At Nipper's it seems like there's a party going on.  Of course, we find out later that there's always a party going on.We grab a drink and decide to enjoy the pool for awhile.  We're in the upper pool relaxing and we notice that everyone seems to be staring, transfixed at the lower pool.  I take a look and immediately understand what's happening.  We've forgotten that it's July 4th.  There are three beautiful girls in matching red, white, and blue thong bikinis performing very complicated and patriotic maneuvers in the lower pool.  Team Thong.  We strike up a conversation with Steve and Wendy from New York.  As we observe the patriotic exhibition, Steve says the snorkeling at the North end of Guana is really good.

After the Team Thong exhibition we decide to go snorkeling with Steve and head to the beach.  We take Steve's golf cart all the way down to the north end and the snorkeling on the North end is , in fact, great.  Steve takes us back to the dock in his golf cart.  We plan to go back in to Nipper's for the big fireworks exhibition that evening, but after dinner my body monitor informs me that all systems are shutting down.  I keel over with my head in Sharon's lap and put on a snoring display.  Kerry records my snoring on his minidisc recorder.  I have a feeling I'll be regretting this.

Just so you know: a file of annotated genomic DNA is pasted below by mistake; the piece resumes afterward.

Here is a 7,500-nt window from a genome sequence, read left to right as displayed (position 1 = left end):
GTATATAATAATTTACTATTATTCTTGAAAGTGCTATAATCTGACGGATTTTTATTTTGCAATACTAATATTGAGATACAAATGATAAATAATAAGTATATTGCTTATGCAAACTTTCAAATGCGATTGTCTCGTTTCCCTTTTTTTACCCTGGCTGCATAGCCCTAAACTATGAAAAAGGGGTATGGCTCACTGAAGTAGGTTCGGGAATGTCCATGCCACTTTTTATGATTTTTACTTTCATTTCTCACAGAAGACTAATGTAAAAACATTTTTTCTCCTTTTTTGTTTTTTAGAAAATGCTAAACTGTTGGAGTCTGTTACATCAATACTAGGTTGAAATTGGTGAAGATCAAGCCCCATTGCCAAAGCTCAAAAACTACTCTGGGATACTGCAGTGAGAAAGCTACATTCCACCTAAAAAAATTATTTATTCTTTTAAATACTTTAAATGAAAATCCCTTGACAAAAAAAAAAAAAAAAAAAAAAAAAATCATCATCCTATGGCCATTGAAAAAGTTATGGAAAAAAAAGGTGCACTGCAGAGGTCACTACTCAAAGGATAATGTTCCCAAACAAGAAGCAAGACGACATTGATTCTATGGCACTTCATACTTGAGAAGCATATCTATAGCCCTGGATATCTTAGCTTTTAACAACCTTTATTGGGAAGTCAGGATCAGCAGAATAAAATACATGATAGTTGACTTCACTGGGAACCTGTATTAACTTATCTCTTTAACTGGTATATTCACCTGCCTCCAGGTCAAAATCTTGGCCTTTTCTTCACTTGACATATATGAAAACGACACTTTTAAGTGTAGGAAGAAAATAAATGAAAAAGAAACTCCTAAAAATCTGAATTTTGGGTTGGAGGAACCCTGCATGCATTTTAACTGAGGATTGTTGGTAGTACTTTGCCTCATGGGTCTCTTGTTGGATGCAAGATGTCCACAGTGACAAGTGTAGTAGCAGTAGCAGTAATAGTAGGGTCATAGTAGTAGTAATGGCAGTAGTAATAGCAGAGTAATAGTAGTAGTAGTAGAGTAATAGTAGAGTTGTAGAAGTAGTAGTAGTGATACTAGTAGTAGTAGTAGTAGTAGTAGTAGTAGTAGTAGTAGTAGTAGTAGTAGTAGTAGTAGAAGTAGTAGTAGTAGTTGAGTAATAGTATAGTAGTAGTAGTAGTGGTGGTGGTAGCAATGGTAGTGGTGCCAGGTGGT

Day Six: Shark Attack
We wake up, have breakfast and decide to snorkel the North end of Guana one more time before heading to Green Turtle.  We end up drift snorkeling from North to South a couple of times.  It's great, we see all kinds of fish and several rays of some kind.  On the second pass, Sharon is in front of me.  She's looking off to the right at something and right in front of her I see a shark coming right at her.  He must have been 75 feet long and bigger than a house.  I pop to the surface and start calmly screaming "Shark, shark, we're all going to die!"  Sharon finally looks up and sees it and heads straight at it with her trusty Fujifilm Underwater Disposable camera.  The shark apparently has had enough of the paparazzi and swims off as fast as he can.  Below is a picture of the spot where the shark was just seconds earlier.